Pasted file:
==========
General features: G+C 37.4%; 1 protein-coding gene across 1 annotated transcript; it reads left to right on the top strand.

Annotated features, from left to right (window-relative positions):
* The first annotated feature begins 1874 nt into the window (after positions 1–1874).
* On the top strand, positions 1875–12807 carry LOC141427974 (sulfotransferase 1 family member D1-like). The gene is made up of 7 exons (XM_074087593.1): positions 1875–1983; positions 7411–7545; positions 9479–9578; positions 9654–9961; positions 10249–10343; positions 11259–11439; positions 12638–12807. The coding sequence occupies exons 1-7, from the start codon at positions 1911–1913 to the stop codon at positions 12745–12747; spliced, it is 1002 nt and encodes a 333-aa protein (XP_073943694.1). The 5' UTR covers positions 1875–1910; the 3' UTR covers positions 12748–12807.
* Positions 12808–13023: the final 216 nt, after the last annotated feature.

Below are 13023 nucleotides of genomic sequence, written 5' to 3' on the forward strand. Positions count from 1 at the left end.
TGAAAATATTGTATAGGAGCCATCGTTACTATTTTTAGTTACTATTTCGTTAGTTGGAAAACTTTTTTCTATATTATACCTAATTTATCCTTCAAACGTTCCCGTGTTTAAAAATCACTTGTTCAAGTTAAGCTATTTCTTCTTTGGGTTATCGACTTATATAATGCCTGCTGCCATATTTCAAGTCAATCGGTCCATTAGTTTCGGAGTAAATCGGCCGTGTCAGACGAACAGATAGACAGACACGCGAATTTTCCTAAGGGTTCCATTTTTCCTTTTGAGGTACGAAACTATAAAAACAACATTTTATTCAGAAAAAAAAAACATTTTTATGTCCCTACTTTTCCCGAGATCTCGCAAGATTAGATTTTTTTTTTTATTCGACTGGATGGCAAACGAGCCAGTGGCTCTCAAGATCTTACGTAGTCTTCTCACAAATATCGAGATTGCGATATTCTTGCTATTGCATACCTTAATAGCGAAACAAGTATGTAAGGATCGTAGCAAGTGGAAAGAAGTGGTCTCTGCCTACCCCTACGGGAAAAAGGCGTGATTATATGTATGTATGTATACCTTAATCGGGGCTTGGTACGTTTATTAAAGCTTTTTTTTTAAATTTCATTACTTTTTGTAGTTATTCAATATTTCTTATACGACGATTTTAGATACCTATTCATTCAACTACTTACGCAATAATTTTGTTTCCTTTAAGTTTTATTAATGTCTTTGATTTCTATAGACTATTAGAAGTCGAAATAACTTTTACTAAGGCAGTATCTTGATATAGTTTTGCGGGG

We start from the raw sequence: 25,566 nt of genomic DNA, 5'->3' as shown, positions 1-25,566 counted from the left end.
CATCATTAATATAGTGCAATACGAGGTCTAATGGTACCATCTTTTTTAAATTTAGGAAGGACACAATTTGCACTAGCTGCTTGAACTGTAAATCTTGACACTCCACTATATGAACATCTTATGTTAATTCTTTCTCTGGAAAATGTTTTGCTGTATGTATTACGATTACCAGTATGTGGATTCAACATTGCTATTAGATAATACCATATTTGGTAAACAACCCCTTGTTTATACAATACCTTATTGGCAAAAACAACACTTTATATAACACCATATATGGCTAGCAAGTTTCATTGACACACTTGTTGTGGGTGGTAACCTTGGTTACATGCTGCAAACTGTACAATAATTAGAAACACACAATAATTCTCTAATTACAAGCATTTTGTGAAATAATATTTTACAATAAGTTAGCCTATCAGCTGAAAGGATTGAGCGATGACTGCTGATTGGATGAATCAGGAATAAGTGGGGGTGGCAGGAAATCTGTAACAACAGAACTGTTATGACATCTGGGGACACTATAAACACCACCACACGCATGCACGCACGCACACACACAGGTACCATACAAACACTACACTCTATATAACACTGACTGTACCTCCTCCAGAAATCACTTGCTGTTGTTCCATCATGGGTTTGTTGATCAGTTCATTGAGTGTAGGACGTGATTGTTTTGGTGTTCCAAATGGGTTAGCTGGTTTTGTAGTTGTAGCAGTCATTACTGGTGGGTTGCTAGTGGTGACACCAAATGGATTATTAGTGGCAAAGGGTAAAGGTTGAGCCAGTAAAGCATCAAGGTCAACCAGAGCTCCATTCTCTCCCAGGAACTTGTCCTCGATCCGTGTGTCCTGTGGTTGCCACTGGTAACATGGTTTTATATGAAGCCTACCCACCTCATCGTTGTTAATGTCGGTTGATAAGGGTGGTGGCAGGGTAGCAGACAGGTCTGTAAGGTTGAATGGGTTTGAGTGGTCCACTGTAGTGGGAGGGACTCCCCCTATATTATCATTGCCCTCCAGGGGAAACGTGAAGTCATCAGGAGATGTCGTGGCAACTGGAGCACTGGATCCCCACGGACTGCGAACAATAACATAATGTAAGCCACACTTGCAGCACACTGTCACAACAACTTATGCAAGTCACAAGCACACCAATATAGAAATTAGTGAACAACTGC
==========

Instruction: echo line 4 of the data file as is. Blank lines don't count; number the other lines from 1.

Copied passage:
* On the top strand, positions 1875–12807 carry LOC141427974 (sulfotransferase 1 family member D1-like). The gene is made up of 7 exons (XM_074087593.1): positions 1875–1983; positions 7411–7545; positions 9479–9578; positions 9654–9961; positions 10249–10343; positions 11259–11439; positions 12638–12807. The coding sequence occupies exons 1-7, from the start codon at positions 1911–1913 to the stop codon at positions 12745–12747; spliced, it is 1002 nt and encodes a 333-aa protein (XP_073943694.1). The 5' UTR covers positions 1875–1910; the 3' UTR covers positions 12748–12807.